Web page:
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From: Howard Hinnant (hinnant_at_[hidden])
Date: 2002-06-11 08:21:14

On Tuesday, June 11, 2002, at 12:27 AM, Jeremy Siek wrote:

> On Mon, 10 Jun 2002, Howard Hinnant wrote:
>>> // The following 2 classes make sure that the bitset
>>> // gets allocated in an exception safe manner
>> While this is a very good design pattern, it is not clear to me how it
>> is helping in this application. But also it does no harm ... except:
> Why, is there a simpler way in this case to ensure the exception safety?

I may have skimmed the constructors too fast. I was thinking there was
only one throw point in the body of the constructors. If it throws
there should be nothing for the base class to do. If it doesn't,
nothing else will. But I could be mistaken, I probably should've
crawled into the constructor code a little more thoroughly before making
that comment.

>>> template <typename Block, typename Allocator>
>> I'm not seeing the motivation for the Block template parameter. Would
>> not the implementation know the best type for Block? Are there choices
>> for Block the user might make which may not be appropriate? Signed
>> types come to mind pretty quickly. Not sure if they would mess up the
>> implementation, but I'm guessing they will. Why not leave this
>> decision to the implementor?
> My thinking was that as a boost library, it will be used on many
> different
> platforms. For some it may be better to have 64 bit blocks, others 32
> bit
> blocks. As a codewarrior library it would probably make more sense to
> not
> have this parameter, since you know what platform it will be going on.

It sounds like the decision should be made by the boost::lib author
instead of the boost::lib client. And if the boost::lib author chose
unsigned int, I'll bet that would go a long way towards meeting your
optimization goals (64 bit / 32 bit). dyn_bitset<long> just seems like
a very easy mistake to make. Of course you could compile-time assert on
signed types if that is a problem...

>> No iterators!
>> Part of the motivation for dyn_bitset (imho) is to give clients of
>> vector<bool> a place to migrate to so that we can deprecate
>> vector<bool>. Therefore dyn_bitset must support the vector<bool>
>> interface at least to a large extent, if not completely. Having it
>> also
>> support the bitset interface is a good thing too. I think both could
>> use iterators, begin, end, rbegin, rend, etc. dyn_bitset could also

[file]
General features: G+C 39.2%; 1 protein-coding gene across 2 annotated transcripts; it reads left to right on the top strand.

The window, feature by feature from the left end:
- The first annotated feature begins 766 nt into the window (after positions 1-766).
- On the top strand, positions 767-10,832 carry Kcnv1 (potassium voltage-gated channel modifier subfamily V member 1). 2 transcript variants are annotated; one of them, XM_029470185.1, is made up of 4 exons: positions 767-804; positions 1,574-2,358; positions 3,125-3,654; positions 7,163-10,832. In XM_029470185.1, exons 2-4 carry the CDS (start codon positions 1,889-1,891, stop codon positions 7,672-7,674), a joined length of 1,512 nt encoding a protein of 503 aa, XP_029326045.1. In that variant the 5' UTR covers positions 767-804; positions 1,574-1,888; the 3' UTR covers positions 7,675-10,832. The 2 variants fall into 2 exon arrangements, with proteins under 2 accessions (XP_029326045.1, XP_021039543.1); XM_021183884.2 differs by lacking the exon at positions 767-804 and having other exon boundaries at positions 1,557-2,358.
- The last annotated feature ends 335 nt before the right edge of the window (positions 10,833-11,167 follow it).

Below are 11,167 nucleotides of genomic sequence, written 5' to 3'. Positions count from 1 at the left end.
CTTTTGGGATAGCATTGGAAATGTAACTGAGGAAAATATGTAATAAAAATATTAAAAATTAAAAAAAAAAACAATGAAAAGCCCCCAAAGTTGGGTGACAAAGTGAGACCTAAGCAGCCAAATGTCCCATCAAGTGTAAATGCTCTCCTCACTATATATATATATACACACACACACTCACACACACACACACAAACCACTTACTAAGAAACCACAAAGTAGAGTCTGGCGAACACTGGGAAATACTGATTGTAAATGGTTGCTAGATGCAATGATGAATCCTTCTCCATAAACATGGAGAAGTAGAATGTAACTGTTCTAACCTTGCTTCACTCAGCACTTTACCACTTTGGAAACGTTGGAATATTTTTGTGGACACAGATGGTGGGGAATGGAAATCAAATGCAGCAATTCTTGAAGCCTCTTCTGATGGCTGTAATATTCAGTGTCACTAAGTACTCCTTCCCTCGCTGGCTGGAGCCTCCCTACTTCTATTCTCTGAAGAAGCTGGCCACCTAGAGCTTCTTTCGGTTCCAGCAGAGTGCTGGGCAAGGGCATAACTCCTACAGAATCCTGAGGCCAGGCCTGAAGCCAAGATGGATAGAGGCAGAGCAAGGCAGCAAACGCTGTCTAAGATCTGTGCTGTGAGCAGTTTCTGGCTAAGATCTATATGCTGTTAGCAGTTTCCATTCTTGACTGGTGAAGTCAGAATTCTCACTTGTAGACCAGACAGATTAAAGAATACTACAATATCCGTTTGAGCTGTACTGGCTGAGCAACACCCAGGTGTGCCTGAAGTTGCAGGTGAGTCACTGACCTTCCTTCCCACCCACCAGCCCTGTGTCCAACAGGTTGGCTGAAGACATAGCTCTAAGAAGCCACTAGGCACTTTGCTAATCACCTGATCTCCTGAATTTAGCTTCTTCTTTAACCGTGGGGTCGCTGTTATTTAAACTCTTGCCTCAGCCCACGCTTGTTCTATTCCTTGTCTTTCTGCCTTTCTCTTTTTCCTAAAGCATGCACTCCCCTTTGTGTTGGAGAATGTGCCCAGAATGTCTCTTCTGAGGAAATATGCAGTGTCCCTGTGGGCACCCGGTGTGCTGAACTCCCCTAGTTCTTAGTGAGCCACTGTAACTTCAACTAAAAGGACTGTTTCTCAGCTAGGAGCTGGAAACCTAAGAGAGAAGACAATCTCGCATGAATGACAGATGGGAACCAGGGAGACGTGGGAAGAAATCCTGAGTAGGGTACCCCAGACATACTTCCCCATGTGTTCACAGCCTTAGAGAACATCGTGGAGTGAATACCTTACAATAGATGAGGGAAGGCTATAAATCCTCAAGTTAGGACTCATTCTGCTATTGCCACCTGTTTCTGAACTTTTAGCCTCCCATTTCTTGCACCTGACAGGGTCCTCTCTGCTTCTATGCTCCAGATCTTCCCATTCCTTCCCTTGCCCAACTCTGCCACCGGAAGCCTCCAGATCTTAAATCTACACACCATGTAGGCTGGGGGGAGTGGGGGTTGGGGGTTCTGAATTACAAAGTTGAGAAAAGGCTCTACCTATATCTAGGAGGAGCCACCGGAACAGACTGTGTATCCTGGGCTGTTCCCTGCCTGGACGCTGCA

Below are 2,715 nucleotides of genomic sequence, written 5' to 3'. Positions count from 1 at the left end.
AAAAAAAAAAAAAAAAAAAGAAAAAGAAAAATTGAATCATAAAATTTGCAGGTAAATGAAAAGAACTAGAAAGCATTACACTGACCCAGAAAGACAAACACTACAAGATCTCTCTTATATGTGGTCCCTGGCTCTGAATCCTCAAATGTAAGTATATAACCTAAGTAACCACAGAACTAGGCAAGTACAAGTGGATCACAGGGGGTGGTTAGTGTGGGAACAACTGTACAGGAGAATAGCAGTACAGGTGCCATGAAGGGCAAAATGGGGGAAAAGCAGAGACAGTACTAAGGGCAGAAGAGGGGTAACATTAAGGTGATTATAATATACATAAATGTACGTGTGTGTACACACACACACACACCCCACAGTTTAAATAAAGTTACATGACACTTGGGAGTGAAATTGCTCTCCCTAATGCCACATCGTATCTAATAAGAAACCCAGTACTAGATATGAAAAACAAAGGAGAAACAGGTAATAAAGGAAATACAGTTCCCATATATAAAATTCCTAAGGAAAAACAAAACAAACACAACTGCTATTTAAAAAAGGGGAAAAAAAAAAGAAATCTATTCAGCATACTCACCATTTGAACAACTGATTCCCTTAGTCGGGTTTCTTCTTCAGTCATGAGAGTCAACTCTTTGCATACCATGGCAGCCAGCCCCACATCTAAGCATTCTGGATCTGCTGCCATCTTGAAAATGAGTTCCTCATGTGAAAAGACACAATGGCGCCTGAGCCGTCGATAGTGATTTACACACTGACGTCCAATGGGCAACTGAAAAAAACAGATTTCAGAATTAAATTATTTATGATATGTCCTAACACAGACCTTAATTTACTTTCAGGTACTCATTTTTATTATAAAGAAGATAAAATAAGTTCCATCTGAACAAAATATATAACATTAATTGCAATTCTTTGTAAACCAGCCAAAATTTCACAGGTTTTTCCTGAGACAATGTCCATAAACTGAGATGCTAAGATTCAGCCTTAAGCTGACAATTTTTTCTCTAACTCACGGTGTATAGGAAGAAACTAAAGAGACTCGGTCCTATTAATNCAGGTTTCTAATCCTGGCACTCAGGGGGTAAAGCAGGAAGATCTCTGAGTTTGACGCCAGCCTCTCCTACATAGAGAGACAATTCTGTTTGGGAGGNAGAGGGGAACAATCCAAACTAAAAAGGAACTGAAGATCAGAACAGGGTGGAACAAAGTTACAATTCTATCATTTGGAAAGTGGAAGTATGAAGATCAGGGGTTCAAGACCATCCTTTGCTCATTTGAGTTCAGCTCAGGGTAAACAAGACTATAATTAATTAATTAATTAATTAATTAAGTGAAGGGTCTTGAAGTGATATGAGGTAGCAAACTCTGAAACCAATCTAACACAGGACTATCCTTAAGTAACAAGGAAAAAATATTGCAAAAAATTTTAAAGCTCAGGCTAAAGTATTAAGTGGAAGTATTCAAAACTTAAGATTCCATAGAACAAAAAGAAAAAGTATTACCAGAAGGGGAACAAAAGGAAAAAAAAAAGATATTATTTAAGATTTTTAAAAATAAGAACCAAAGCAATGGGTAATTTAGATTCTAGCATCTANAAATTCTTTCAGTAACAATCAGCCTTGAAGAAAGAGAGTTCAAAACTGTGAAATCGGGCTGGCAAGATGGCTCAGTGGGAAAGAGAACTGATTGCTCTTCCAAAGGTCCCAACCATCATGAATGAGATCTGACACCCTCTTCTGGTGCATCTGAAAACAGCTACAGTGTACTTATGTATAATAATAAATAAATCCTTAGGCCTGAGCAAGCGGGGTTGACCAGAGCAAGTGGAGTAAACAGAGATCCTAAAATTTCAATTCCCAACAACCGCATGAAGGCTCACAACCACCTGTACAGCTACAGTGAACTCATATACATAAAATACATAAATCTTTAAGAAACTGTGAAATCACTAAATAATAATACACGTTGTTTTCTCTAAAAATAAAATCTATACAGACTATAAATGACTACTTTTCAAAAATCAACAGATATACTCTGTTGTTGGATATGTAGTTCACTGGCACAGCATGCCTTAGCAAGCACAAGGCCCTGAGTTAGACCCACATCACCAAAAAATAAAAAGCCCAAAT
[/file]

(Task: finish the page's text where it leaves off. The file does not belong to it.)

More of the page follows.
>> use
>> the rest of the vector interface: insert, erase, front, back, etc. I
>> would drop append (neither bitset nor vector). In short, I would start
>> with the interface of std::vector<bool> and add to it as appropriate
>> from std::bitset.
> The problem with iterators over bits is that they are slow. It seems to
> me
> like putting iterators in the bitset is just tempting users to actually
> use them, when in most situations they shouldn't. If the user wants to
> iterator over stuff, they probably should look to vector<char> or
> something similar instead.

I can't tell if you're describing iterators over bits or
deque::iterator! ;-) Ok, maybe two wrongs don't make a right. :-)

Fwiw, algorithms such as copy could be optimized for such an iterator.

On Tuesday, June 11, 2002, at 01:32 AM, Chuck Allison wrote:

> But isn't it still an issue that you can't fulfill all of the iterator
> requirements because a bit is not addressable? In other words,
> iterators must allow:
> T* p = &*v.begin();

Actually I was hoping Jeremy would fix this in his iterator paper:

Jeremy, where's the proxy iterator concept? :-)

My main concern with the iterator thing is that vector<bool> clients are
(probably) using iterators. It will be more difficult for them to
migrate to dyn_bitset if the interface is radically different.

>> append: Although should be replace by insert, should also be
>> redesigned
> What's the rationale for replacing by insert? More flexibility?

vector<bool> compatibility / migration. I can't support vector<bool>
deprecation unless there is a fairly painless migration path to the
replaced functionality.

>> Btw, I kind of like the name bitvector better than dyn_bitset (thinking
>> bitvector/bitset).
> With iterators I would agree that bitvector is better, but without
> iterators I still prefer bitset, since the primary focus is on
> representing a set.

Agreed. If it doesn't have iterators (which I think it should)
dyn_bitset is a better name.


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